Give me six hours to chop down a tree and I will spend the first four sharpening the axe.
You’re eager to get your business started— you have passion, an idea and some capital. But hold on. Do you have a business plan? If you don’t, listen up.
Writing a plan will take time but it gives you clarity on what you want to do, who to target, how to do it and when to expect to make a profit. Benjamin Franklin said it best, “If you fail to plan, you are planning to fail.” Starting a business is challenging enough so why not invest the time to establish a solid foundation for success.
A business plan forces you to:
- understand your customers. And by the way, not everyone will be your customer. Be very strategic and figure out the customer profile (gender, age, personality traits, behaviours). By clearly identifying your target market you’ll be able to know how to serve your customers best.
- research the industry. You might have a good grasp of the industry based on your experience. But if you’re taking a huge leap into unfamiliar waters make sure you know the key associations, incubators, trends and issues.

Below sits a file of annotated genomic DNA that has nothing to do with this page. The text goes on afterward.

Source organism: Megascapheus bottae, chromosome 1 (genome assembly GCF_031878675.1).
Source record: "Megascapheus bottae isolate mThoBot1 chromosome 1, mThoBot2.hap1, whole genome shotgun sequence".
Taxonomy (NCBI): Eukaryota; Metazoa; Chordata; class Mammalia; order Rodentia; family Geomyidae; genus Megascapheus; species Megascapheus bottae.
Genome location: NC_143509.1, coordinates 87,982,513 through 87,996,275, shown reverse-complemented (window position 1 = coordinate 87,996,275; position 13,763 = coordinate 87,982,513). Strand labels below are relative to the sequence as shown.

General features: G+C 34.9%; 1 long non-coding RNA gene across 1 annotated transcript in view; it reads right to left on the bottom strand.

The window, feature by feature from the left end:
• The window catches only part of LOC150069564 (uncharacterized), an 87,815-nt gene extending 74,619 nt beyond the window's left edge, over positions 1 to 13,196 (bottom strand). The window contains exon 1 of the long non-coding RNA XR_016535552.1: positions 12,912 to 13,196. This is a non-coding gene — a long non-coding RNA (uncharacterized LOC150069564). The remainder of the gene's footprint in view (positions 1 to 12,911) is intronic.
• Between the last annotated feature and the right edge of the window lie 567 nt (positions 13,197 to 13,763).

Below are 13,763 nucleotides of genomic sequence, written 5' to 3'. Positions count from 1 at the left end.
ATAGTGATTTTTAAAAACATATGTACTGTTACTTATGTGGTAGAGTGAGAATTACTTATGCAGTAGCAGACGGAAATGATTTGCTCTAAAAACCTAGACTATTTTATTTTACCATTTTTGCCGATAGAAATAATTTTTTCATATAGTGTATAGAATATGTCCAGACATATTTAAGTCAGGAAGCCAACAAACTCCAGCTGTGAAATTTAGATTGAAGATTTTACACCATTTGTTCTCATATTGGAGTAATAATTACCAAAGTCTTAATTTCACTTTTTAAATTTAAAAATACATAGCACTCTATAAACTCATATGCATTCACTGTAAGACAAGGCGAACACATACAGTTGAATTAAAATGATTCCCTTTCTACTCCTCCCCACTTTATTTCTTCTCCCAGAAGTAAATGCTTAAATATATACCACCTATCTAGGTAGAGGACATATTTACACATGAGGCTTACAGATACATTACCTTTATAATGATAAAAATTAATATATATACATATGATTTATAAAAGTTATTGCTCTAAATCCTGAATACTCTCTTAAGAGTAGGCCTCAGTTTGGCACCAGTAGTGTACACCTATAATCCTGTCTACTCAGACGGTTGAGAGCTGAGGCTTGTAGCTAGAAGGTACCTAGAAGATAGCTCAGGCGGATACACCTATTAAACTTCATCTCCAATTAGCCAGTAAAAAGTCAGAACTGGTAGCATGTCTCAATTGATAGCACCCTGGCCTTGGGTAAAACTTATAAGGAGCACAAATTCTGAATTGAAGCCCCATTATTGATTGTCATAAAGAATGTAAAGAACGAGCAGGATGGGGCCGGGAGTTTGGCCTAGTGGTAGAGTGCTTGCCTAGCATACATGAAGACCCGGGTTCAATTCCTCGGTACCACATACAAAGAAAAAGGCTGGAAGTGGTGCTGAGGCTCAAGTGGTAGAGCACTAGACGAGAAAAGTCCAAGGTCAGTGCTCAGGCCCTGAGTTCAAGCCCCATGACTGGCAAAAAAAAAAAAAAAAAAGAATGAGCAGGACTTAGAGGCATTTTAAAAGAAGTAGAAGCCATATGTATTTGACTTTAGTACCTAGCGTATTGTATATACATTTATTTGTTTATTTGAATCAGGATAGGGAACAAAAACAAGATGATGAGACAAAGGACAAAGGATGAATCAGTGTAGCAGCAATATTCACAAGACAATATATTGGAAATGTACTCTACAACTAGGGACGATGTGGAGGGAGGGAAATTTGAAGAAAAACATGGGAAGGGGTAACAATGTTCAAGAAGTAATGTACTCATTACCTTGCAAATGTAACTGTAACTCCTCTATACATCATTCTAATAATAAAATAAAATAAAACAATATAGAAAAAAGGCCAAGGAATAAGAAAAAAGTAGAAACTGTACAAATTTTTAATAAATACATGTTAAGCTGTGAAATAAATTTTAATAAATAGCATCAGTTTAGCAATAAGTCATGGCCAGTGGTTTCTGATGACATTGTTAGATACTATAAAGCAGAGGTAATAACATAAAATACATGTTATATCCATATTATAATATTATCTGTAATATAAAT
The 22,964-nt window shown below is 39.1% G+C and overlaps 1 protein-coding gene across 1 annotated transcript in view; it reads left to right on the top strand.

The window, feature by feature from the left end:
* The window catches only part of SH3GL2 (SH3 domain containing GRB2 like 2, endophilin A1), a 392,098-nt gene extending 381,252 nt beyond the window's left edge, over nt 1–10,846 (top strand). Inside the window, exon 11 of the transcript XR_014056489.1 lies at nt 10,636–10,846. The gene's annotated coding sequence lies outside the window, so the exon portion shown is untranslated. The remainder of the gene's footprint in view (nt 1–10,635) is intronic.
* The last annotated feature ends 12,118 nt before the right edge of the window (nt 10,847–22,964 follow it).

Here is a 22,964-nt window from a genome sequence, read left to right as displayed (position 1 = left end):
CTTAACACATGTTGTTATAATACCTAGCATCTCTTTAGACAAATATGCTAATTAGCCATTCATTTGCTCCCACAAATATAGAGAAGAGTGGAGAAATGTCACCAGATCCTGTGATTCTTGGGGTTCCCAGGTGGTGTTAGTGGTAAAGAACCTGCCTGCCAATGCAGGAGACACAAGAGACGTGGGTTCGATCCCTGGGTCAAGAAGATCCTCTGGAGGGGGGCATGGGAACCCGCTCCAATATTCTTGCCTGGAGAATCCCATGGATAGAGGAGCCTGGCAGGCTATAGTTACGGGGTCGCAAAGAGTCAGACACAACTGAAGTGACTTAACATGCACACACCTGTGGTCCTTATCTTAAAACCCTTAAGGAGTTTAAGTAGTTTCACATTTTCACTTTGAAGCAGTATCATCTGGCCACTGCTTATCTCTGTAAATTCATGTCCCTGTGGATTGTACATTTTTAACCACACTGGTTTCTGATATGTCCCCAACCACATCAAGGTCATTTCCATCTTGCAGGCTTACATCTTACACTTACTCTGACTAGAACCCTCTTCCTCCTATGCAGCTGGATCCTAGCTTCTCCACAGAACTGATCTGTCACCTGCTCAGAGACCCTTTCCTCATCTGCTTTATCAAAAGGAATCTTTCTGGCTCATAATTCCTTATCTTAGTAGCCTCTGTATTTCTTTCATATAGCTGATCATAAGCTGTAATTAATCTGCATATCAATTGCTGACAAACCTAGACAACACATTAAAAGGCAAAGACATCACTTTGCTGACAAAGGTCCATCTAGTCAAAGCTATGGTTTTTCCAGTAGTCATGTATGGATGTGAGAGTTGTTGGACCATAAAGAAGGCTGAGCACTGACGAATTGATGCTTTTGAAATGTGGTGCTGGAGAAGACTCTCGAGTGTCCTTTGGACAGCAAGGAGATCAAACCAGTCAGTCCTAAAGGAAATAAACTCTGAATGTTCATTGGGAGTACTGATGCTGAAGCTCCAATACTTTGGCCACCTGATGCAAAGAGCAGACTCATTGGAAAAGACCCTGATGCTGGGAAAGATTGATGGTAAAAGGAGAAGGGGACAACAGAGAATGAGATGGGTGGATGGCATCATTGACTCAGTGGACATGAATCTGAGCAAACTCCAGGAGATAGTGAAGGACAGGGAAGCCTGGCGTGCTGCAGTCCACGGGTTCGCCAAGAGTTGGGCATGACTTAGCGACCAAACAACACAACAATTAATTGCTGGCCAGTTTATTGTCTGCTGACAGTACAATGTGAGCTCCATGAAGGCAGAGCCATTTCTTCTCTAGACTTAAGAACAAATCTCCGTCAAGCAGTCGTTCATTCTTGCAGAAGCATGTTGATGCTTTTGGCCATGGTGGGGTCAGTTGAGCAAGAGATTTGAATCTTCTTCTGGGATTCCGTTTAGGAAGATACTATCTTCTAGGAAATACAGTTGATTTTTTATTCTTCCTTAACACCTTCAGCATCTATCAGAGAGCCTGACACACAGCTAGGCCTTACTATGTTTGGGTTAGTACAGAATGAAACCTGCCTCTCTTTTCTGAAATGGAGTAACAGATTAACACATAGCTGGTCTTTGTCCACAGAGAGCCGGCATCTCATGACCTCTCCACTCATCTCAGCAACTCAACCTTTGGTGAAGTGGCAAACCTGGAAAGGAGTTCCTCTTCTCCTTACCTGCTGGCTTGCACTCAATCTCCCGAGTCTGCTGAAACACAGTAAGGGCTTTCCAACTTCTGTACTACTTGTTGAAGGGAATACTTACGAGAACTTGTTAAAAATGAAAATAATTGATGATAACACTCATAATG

- know your competitors. In order to succeed you need to either do something better, faster or cheaper than your competitors. Put yourself in your customer’s shoes, why would they choose your company over the competitors?
- refine your business idea. Take a hard look in the mirror to determine if your idea is feasible and if you can make money. Test your idea, talk to your potential customers, gather their feedback and readjust.
- keep focused. The plan is a blueprint to your business. It will clearly communicate what the business stands for and guide the decision making process. When you’re faced with a difficult decision go back to your plan to determine if it’s in alignment with the overall strategy, objectives and value proposition.
So now you’re ready to write one—there are two common types of plans to consider:
- If you’re planning to get a loan from a bank—a formal business plan is a must. Banks expect thorough business plans and are looking for specific information to be provided. Here’s a great article from Entrepreneurs.com titled, 4 Essential considerations of a bank-friendly business plan.
- I recently attended a Business Plan Boot Camp workshop hosted by Enterprise Toronto where they taught a plan called a Business Model Canvas. It includes most of the elements of a typical plan but it fits on one page. Here’s a sample:
To get started on this type of plan, visit Canvanizer.com to download a Word or Google Doc template.
If you require additional support or would like some feedback on your plan, visit Enterprise Toronto’s three locations. Their advisers will go through your plan, give feedback and provide additional training or resources.
The will to succeed is important, but what’s more important is the will to prepare.